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NHS Leadership Academy
Executive Search

Chelsea and Westminster Hospital

Chief People Officer Susan Young said it was critical to get the right person for the job.
 
“We had a vacancy when our previous post holder went to another organisation,” she said. “The hospital is going through a process of change where we are acquiring another hospital, the West Middlesex, in partnership for our mutual benefit. So we wanted someone experienced from within the NHS – someone who was a strong candidate with a good grip on day-to-day operational matters who could support us with our strategic growth.”
 
The successful candidate was Karl Munslow-Ong, who was previously at the Hillingdon Hospitals NHS Foundation Trust. Karl knew of the post but had not yet thought about applying when he received a call from the Leadership Academy’s Executive Search Service.
 
“Part of the process involved long conversations with the staff from the service to establish if I wanted to go for the post or not,” said Karl. “These conversations clarified some of my questions and cemented my thoughts about applying.”
 
Susan Young had come across the ES service before at an NHS regional HR meeting. She had also had dealings with the service when it was involved in a senior level appointment in one of Susan’s previous roles.
 
“It was my first thought to involve the NHS ES service in the Chief Operating Officer appointment,” said Susan. “We wanted someone from within the NHS so it was not as well suited to external recruitment agencies. The Leadership Academy has the advantage of bringing forward candidates with a really deep knowledge of the NHS and the necessary experience for a COO role.
 
“They presented a good range of candidates and a good longlist and shortlist, and by the end of the process we were delighted with the person appointed.”
 
Susan felt that the search and selection process was very thorough.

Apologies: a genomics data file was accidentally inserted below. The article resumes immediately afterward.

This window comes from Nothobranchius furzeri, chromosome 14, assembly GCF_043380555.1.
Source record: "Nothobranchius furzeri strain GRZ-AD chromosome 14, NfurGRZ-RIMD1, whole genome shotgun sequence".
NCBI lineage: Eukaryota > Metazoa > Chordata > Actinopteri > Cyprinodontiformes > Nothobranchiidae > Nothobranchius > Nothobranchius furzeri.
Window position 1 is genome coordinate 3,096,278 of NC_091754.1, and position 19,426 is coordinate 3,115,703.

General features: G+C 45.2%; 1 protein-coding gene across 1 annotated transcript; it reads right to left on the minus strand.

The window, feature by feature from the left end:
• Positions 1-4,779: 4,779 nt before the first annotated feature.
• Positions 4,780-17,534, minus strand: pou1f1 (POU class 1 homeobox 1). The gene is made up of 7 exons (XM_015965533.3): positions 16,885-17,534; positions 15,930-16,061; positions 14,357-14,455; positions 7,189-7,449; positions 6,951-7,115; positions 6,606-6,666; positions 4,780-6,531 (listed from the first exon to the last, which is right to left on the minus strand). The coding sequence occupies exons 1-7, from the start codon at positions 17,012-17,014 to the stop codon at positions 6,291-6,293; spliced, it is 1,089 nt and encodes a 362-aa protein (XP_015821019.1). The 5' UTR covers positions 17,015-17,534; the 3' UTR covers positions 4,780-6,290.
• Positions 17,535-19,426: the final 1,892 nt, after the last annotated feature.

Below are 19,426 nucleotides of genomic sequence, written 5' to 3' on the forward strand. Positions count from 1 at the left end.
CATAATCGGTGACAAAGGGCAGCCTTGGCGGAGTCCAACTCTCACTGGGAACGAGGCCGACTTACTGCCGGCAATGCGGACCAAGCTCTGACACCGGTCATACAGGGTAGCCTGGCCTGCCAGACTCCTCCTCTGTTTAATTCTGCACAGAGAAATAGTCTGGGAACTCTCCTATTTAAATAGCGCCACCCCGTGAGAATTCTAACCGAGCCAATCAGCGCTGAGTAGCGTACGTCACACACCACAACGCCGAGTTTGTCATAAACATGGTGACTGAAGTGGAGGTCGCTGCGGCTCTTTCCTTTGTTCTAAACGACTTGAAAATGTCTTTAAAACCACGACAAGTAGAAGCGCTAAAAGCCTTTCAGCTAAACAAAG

“We welcomed the really regular updates that we received and everything was done proactively – we did not have to chase the team for information. We had weekly updates on how many candidates had applied, where they came from and about their skills at the start of the process.
 
“The paperwork was always well presented and we did lots of work together on drawing up the specification for the candidates in the application pack. The ES service was also involved in the longlisting stage. They interviewed candidates on our behalf and came back with recommendations for a shortlist. 
 
“We did the final interviews ourselves but the ES team provided good quality feedback reports which helped us to come up with the shortlist and talked through some of the candidates with us. They also helped with psychometric testing and assisted us in coming up with good questions for the final interviews.”
 
From a candidate’s point of view, Karl Munslow-Ong was impressed with the way the service dealt with the various stages of the application.
 
“They handled it incredibly well,” he said. “There was a good balance between a sincere desire to help individual candidates and clearly doing a good job in serving the client. The ES staff members were well prepared and honest in answering questions about things I wanted to know. I was impressed that they were well briefed on the role and had credibility within the NHS. They were also well connected and understood the system and the dynamics behind it. 
 
“As a candidate I felt well informed at all stages, and small things were very important to me. For example, they took a long time to give me briefings and evaluations at each stage on how I had done, and about things I should pick up on. I think the process was very robust and fair for all the candidates involved.”
 
Acting Chief Executive Elizabeth McManus was not in post at the time and was therefore not directly involved in the early stages of the appointment, though she did take part in the interviews.
 
“We had a good shortlist of candidates and the feedback about individuals was very useful in helping to form the questions,” said Elizabeth. “The NHS Executive Search service has the advantage of perception – the Leadership Academy has been helping to develop a talent pool of leaders for the NHS and to further develop our future leaders, so why wouldn’t we use them! They have an advantage that other recruitment agencies do not have – an understanding of talented leaders in the NHS and access to individuals at all stages of their leadership journey. I would recommend them to others.” 
 
Susan Young agrees that the ES service has a unique selling proposition.
 
“I think this concept is a brilliant one for the NHS,” she said. “The ES service provides the same or better service than other recruitment agencies at a cheaper price, and the money stays within the NHS. The service is meeting a real need and making use of the talent that already exists within the NHS. Where a post requires really deep and extensive knowledge and experience of the NHS, it is the obvious place to go. I have already recommended the service to others and would do so again.”